An integral part of the full-time MBA program is networking – this entails strengthening professional relationships, gaining the perspectives of experienced mentors, and of course, improving the chances of successful interviews. Interviewing is a skill developed through both preparation and practice. In my experience at the Wisconsin School of Business (WSB), three actions that help prepare candidates are pre-interview research/practice, networking, and having a personable approach during the interview.
Good preparation entails researching the organization for which you have applied and building a story as to how this role fits with your background, interests, and education. A thorough understanding of the industry demonstrates interest not only in the role, but the type of work that the company is directly involved in. The job description is a great place to start building awareness and intuition for the work that you have applied for. Practice is also important to help build a natural flow of how you want to answer questions with STAR (situation, task, action, result) stories and have a meaningful conversation with your interviewer. WSB provides students with an array of services to accomplish this including career coaching, practice sessions, and case interview materials, to name a few.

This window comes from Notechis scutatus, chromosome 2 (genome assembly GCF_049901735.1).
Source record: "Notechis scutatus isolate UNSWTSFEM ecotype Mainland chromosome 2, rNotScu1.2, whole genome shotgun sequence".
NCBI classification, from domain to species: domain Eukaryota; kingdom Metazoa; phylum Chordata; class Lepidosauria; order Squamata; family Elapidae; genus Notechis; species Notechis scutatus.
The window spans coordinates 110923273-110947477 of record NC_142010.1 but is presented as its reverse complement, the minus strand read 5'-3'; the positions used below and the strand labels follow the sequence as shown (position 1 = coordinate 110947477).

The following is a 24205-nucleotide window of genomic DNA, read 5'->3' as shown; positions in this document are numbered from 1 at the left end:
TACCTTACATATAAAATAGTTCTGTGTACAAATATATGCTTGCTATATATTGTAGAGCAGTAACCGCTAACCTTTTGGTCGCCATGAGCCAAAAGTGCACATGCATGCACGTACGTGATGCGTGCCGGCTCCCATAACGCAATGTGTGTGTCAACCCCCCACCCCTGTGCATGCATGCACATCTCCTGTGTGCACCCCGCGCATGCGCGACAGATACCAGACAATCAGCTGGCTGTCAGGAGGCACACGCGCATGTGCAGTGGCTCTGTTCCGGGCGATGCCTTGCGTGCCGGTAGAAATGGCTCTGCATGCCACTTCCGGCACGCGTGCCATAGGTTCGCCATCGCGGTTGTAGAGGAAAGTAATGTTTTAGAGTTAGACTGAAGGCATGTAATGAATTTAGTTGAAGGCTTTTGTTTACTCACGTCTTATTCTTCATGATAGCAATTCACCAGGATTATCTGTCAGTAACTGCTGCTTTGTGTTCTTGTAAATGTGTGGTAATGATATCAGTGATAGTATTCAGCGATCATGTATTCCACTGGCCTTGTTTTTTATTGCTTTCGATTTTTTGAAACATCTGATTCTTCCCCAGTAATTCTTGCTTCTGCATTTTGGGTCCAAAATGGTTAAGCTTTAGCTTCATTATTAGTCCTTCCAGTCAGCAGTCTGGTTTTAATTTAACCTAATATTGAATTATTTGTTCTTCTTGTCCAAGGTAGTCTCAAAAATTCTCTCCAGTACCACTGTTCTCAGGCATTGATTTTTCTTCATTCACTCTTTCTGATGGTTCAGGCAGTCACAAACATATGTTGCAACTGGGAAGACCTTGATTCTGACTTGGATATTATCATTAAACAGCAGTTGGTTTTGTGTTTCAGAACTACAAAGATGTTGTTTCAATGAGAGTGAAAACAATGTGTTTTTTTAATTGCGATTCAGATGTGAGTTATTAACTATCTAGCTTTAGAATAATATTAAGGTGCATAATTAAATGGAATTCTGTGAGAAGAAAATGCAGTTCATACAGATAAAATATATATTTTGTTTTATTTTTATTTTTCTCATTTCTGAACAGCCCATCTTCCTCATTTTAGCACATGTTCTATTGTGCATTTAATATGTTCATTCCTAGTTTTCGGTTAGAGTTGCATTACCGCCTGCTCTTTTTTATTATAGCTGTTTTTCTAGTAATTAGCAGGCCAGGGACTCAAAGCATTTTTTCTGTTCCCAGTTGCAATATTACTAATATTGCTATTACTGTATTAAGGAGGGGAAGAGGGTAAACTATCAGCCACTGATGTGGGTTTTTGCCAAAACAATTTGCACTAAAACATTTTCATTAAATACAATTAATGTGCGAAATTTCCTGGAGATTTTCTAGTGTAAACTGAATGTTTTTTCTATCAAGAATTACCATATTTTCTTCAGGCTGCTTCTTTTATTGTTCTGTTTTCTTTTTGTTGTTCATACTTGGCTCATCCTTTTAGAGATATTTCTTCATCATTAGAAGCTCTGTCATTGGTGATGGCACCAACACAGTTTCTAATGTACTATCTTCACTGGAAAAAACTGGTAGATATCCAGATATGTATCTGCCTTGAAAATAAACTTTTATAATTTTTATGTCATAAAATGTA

Secondly, networking is a great opportunity to build awareness and interest, and to demonstrate sincerity in applying for the role. While not always completely feasible, an ideal strategy includes coffee chats and conversations with several individuals within the organization before ever starting the official interview. The intent of these conversations is to further discuss the role, the company, and experiences of the connections. This allows the interview to flow more naturally and demonstrates further commitment to pursuing the role. Recruiters, alumni, and other mentors are great connections to cultivate during the recruiting process.
Lastly, having a personable approach helps establish a positive connection with your interviewer, and by extension, indicates an ability to get along with other team members in the organization. Treat the interview like a conversation between professionals at different stages in careers and with someone who could become a mentor in your future roles. Time is usually allotted for interviewee questions, and it is a great practice to have them prepared ahead of time – asking about the interviewer’s own experience, significant work projects, or other details about the role are great conversation starters. A thank you note sent post-interview also helps promote a positive overall interaction. The interviewing process can be a daunting experience, but with preparation and intentional networking, it can be used for making positive connections, having beneficial conversations, and of course, obtaining job offers.